In his book "Born to Run" Bruce Springsteen shares a truth he has come to know, profess and believe; one plus one does not equal two. The Boss writes: "one plus one equals three." How's that? What gives? The math does not add up. However the Feast of the Holy Trinity—the first Sunday in Ordinary Time—and my philosophy on coaching has helped me understand that it does. Here's how.

We Christians honor a triune God. We call upon the Father, Son and Holy Spirit when we begin our prayer with the sign of the cross. Though a mystery, the Holy Trinity—a communion of persons—boils down to one thing: relationship. God is three persons in one. God is Father, God is revealed in the Son and God is living in the Holy Spirit. I relate to each person of the Trinity in new and profound ways every day. And, I believe this is what God desires—a relationship with each and everyone of us. This is the God of the Old Testament and the New. A personal and loving God. One who has called us by name.

From time to time I have heard a call to "evolve" or "move on" from the words, the titles of Father, Son and Spirit. Some suggest that we pray Creator, Redeemer and Sanctifier. I understand why. When I consider the Trinitarian God with these titles, they make sense. I do recognize that God created the cosmos. I am grateful that Jesus redeemed the world through His sacrifice on the cross. And I pray always that the Spirit will sanctify and make all things new. However, as I was reminded at Sunday Mass on this feast day, to speak of God in this way reduces God to a function. These words intonate what God can do and not who God is. Scripture tells us repeatedly that God is love. Ignatius of Loyola taught that love is shown in deeds. loving and doing are the foundation for real relationships.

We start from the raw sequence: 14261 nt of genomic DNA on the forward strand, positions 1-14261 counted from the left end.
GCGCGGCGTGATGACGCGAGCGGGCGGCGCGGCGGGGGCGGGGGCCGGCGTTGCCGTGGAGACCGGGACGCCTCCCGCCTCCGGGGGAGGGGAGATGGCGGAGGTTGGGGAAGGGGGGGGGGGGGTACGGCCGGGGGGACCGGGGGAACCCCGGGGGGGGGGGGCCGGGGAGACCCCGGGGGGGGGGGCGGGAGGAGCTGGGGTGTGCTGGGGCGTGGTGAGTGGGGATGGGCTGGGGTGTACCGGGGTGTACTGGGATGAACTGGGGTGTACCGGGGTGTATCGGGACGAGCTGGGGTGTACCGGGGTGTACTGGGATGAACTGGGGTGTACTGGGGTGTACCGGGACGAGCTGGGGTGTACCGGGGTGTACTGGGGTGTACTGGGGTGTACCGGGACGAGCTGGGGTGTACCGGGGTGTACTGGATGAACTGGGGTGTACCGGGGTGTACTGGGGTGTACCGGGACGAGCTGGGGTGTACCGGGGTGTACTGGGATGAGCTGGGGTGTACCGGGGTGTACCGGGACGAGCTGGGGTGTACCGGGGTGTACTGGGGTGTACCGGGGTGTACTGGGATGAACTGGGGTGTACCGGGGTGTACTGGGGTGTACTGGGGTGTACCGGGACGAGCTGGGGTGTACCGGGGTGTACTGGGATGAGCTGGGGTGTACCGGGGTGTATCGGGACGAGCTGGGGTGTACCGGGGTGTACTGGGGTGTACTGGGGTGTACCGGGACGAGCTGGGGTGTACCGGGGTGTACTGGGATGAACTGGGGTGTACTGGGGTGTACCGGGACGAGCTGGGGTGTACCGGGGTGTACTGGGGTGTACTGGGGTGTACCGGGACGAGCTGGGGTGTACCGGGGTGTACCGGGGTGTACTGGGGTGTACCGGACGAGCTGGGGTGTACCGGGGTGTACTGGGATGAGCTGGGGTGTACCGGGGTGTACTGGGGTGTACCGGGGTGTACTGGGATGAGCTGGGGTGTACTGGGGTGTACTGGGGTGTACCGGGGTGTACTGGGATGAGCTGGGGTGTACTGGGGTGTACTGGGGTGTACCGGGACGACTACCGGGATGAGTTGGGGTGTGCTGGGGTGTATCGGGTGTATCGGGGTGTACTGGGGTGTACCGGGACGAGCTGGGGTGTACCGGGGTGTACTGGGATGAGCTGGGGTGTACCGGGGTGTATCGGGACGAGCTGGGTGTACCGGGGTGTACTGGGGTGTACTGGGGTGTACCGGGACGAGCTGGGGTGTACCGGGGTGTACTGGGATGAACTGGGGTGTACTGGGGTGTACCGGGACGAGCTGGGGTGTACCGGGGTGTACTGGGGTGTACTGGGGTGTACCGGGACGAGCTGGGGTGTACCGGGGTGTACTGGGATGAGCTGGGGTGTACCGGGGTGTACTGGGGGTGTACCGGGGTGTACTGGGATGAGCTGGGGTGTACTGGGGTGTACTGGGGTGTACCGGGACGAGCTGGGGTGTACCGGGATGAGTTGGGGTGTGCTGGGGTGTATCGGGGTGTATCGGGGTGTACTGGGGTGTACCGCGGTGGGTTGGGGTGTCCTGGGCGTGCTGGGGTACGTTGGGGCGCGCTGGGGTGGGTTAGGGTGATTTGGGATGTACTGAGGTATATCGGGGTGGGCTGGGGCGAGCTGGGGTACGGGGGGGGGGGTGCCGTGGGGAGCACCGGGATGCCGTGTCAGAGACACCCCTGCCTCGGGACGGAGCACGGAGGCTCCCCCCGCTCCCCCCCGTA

This week, I will head back to my alma mater, the University of Notre Dame for the Play Like a Champion Today conference. This gathering of coaches and athletic administrators commences with a retreat. As part of the retreat team, I am giving the a reflection on Coaching: A vehicle for transformation. I believe that our task as coaches is to move our athletes from one place to another over the course of the season. We can only get there through trust, patience and love—fundamentals for a good relationship. I have always felt that the relationships I have made through coaching are the best part of the job. The late Vince Tringali, a great coach at St Ignatius spoke to that truth.